And maybe even honeysuckle? How did it get in there? Nectar? Fairy dust? Some hyphenated additive? Wait, don’t tell me. Or if you do, it better be buried between tracks on a mixed tape.

Eats: parsnip crisps!

While listening to: Psychic TV– The Orchids.

In the Meantime
May 14, 2008

While real ale in itself isn’t going to change white, male “boy’s club” feel of beer drinking in the UK, it does have the potential for wider appeal with women and people of color. How is this going to happen?

One possible way is that beer will be marketed to separate race and gender demographics. People will buy it from supermarkets and drink it in front of the telly.

Where is the fun in that? Beer is a social thing, a bonding agent. Beer has the potential to really bring people together joyfully. What if real ale culture harnessed that anew, starting with pubs and festivals radically rethinking their base?

Perhaps the nationalistic, tradition-based advertising approach of many British pubs, festivals and breweries is not ultimately the way forward if real ale is to have more appeal. In the changing landscape of Britain it must have wider appeal to really survive and grow.

Meantime– which doesn’t produce cask-conditioned ale– is an amazing example of British beer adopting international styles and learning from the American microbrewery revolution. Easy-drinking kolsh and Munich styles plus Strawberry cream, blackcurrant porter and raspberry ale are beers that will appeal to women, but they aren’t marketed patronizingly at us. Also the packaging in the grocery store and the pub spoke to me: bottles with a beautiful font and a great name. They were elegant, back to basics and yet full of London magic (Greenwich Mean Time– time begins here–).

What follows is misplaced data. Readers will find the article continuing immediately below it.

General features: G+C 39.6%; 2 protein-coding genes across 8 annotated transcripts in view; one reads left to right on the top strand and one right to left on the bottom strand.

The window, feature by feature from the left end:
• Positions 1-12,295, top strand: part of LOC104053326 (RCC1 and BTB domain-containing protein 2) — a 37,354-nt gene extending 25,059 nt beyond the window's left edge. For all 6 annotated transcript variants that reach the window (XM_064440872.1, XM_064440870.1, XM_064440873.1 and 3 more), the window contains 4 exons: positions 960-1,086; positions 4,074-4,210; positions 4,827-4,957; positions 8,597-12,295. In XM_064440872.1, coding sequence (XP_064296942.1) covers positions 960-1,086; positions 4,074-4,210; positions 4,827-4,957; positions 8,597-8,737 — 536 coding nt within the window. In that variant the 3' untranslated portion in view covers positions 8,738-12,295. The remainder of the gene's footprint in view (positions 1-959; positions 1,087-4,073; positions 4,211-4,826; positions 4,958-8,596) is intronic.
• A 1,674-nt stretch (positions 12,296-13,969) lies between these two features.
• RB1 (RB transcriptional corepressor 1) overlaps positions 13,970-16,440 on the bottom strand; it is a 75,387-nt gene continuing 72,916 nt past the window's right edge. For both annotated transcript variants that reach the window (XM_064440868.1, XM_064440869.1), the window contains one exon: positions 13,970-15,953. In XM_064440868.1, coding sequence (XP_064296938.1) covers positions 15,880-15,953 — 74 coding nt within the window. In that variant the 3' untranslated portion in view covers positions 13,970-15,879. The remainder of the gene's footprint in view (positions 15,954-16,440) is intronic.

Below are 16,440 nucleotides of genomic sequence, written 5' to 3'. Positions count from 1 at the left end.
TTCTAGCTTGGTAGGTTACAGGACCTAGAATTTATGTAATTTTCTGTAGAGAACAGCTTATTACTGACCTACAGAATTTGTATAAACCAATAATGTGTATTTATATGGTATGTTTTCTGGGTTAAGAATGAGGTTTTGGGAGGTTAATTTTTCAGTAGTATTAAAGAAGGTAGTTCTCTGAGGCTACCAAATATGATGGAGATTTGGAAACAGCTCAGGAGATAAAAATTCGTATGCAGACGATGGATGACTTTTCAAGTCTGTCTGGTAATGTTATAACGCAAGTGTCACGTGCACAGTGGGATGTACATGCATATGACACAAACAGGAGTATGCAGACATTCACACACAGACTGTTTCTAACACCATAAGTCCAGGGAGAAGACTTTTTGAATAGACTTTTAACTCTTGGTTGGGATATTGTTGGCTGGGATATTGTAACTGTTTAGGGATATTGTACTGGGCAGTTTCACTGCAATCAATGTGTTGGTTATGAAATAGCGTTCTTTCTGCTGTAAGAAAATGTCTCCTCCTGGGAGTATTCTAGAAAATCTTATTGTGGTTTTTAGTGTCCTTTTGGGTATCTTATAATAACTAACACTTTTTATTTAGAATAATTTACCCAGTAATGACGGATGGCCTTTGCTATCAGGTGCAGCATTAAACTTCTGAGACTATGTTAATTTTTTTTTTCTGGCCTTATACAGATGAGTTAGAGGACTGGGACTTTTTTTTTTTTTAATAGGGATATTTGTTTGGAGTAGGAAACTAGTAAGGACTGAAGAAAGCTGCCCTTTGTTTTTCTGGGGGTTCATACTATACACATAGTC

The Greenwich Union pub did not disappoint, and echoed the branding effortlessly. Everything was perfect down to the details: the glasses were appropriate to the style and brewery branded, and even carefully sprayed down after pouring by the bar staff so they wouldn’t be sticky. The beer itself was perfect in every way– the kolner seemed quite accurate especially– I suppose it can’t be called a kolsh because you can’t hear the bells of the Dom in Greenwich! The dunkel rivaled my favourite of that style– Andrechs. The raspberry was specially perfect for drinking outside on a summer’s day. The sunny Union garden did remind me of happy times with friends in the beer gardens of Bavaria. It was a Sunday afternoon and there were many more women here drinking– maybe even outnumbering men. Though it was still a predominantly white crowd.

Doing Two Things at Once
May 11, 2008

dove pub

Having lived in London for three years, it’s just long enough for me to understand I’ll never get to everying, and there are no more secrets to discover. Everything has been marked and claimed and remarked and I will present little new light. This is the case with the famous Dove pub in Hammersmith, the oldest riverside pub in London, where James Thomson composed Rule Britannia and William Morris got pissed.

It was purchased by Fuller, who still owns the pub, in 1796, but it existed as a pub for at least 100 years prior. I had walked past it many times while strolling by the Thames there, and it looked so cozy but I never went in until yesterday. One of my American brewer friends is attempting to replicate Michael Jackson’s favourite drink, Fuller’s Mild, and has been prompting me to do field research because I live close to the brewery. I thought it being the “Month of Mild” for real ale drinkers they were bound to have it on tap at this Fullers pub.

It was one of those hot days where Londoners are a bit miserable but won’t admit it, and everyone is forcing themselves to have fun, wearing things that don’t come naturally to the English, like plastic sandals and board shorts. The Dove was packed with people in this mode, all drinking Pimms and Lemonade or bottled cider. On ice. Why is it this is the only time you can find ice here, in this atrocious manifestation? Anyway, the promise A FRIENDLY WELCOME SERVED ALL DAY, outside on a chalk board, gave me a twinge of trepidation. In my experience any pub which claims this will offer you nothing less than tepid animosity inside. But one lives in hope.